The tradition of Greenfields Primary School and PHCC taking learning outside of the classroom continues this year. This time it was the Year 2 students’ turn to go on an excursion, with a trip to the western foreshore of the Peel-Harvey Estuary.

For the past 6 years, PHCC has partnered with Greenfields Primary School participating in at least one excursion per term. At the core of the team is Greenfields Primary School teacher Lee-Anne Walley, a champion teacher with a passion for reinforcing learnings from the inside the classroom through the Humanities and Social Science curriculum with hands on activities outside. Other team members are Bindjareb Noongar Community leader George Walley, who provides his insights as an indigenous custodian of the land (Bindjareb Boodja) and PHCC’s Steve Fisher and Charlie Jones, who share their knowledge of our Ramsar wetlands and waterways and passion for their sustainable use. Depending on the theme of the excursion, we also invite guests from other organisations like BirdLife Australia, Ways to Nature  to share their specialist knowledge with the students.

This term Lee-Anne called on Katrina Gauci and Nicholas Reynolds from the City of Mandurah to lead the students on a tour of Hall’s Cottage describing its place in history in its own right as one of the oldest dwellings in Western Australia and now as a museum of our local history. George led a walking tour describing the history of the Mandurah Bridges and cultural connections to the waterways.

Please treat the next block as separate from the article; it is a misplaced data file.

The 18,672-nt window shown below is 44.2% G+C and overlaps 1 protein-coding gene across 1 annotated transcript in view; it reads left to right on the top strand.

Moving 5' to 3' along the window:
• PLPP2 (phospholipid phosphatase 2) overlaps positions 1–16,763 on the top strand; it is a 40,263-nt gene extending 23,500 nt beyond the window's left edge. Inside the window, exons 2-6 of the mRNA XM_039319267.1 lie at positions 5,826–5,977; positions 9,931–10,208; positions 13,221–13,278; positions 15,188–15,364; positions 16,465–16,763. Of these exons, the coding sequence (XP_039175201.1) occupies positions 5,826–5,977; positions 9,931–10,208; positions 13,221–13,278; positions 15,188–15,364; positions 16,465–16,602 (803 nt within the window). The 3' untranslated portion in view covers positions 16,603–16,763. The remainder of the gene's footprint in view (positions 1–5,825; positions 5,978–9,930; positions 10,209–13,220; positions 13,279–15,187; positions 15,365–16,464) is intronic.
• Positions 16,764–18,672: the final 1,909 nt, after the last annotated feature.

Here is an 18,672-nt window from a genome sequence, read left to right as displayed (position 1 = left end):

At the PHCC stop on the foreshore tour, Steve and Charlie spoke with the students about the changing flow dynamics and ecology of the Peel-Harvey Estuary over the past few decades from their vantage point on the western foreshore near the ANZAC memorial where, on cue, a couple of our resident Indo-Pacific Bottlenose dolphins stole the show. The students learned about how estuaries are a type of waterway that is a mixing point for water flowing in from rivers with water from the ocean. They also learned how this means that the species that inhabit estuaries include both species from the ocean that like living in salty water, and species from the rivers that like fresher water. They also heard about the influence of tides on the water level, and about how migratory birds come from the other side of the world to come and feed on the shores of our estuary in summer. 

Excursions such as this one are a win-win as they provide us with the opportunity to promote the wise use of wetlands to our future community leaders and decision makers, while at the same time enriching the students’ learning experience. We are already looking forward to our next excursion with Greenfields students next Term where we will visit areas higher up in the catchment at South Dandalup Dam and Dwellingup.

The school excursions are being delivered by PHCC through funding from the Australian Government’s National Landcare Program.

We acknowledge the Noongar people as Traditional Custodians of this land and pay our respects to all Elders past and present